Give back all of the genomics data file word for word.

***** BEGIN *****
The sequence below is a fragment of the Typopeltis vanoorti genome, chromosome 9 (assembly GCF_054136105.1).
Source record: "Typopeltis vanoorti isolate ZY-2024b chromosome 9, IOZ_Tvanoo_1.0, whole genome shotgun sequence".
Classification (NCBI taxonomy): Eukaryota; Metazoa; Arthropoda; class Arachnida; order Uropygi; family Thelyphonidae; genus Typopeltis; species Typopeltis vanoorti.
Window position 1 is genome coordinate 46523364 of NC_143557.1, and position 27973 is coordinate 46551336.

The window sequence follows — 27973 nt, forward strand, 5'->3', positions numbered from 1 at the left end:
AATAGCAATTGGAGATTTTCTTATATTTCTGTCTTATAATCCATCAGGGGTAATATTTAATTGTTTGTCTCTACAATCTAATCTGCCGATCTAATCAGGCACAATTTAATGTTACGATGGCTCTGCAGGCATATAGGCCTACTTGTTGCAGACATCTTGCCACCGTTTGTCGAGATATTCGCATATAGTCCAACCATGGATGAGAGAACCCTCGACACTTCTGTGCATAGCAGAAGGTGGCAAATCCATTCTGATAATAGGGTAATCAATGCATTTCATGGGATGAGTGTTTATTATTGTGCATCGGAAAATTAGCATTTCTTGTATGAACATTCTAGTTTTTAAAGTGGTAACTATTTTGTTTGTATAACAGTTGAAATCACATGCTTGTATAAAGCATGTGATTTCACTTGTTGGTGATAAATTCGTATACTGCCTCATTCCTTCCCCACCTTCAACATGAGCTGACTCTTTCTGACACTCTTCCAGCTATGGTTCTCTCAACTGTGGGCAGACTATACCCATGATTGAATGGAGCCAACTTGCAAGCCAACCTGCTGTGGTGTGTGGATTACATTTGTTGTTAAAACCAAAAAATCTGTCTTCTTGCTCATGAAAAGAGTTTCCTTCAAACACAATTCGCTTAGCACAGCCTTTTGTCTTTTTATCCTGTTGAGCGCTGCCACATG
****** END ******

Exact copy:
The sequence below is a fragment of the Typopeltis vanoorti genome, chromosome 9 (assembly GCF_054136105.1).
Source record: "Typopeltis vanoorti isolate ZY-2024b chromosome 9, IOZ_Tvanoo_1.0, whole genome shotgun sequence".
Classification (NCBI taxonomy): Eukaryota; Metazoa; Arthropoda; class Arachnida; order Uropygi; family Thelyphonidae; genus Typopeltis; species Typopeltis vanoorti.
Window position 1 is genome coordinate 46523364 of NC_143557.1, and position 27973 is coordinate 46551336.

The window sequence follows — 27973 nt, forward strand, 5'->3', positions numbered from 1 at the left end:
AATAGCAATTGGAGATTTTCTTATATTTCTGTCTTATAATCCATCAGGGGTAATATTTAATTGTTTGTCTCTACAATCTAATCTGCCGATCTAATCAGGCACAATTTAATGTTACGATGGCTCTGCAGGCATATAGGCCTACTTGTTGCAGACATCTTGCCACCGTTTGTCGAGATATTCGCATATAGTCCAACCATGGATGAGAGAACCCTCGACACTTCTGTGCATAGCAGAAGGTGGCAAATCCATTCTGATAATAGGGTAATCAATGCATTTCATGGGATGAGTGTTTATTATTGTGCATCGGAAAATTAGCATTTCTTGTATGAACATTCTAGTTTTTAAAGTGGTAACTATTTTGTTTGTATAACAGTTGAAATCACATGCTTGTATAAAGCATGTGATTTCACTTGTTGGTGATAAATTCGTATACTGCCTCATTCCTTCCCCACCTTCAACATGAGCTGACTCTTTCTGACACTCTTCCAGCTATGGTTCTCTCAACTGTGGGCAGACTATACCCATGATTGAATGGAGCCAACTTGCAAGCCAACCTGCTGTGGTGTGTGGATTACATTTGTTGTTAAAACCAAAAAATCTGTCTTCTTGCTCATGAAAAGAGTTTCCTTCAAACACAATTCGCTTAGCACAGCCTTTTGTCTTTTTATCCTGTTGAGCGCTGCCACATG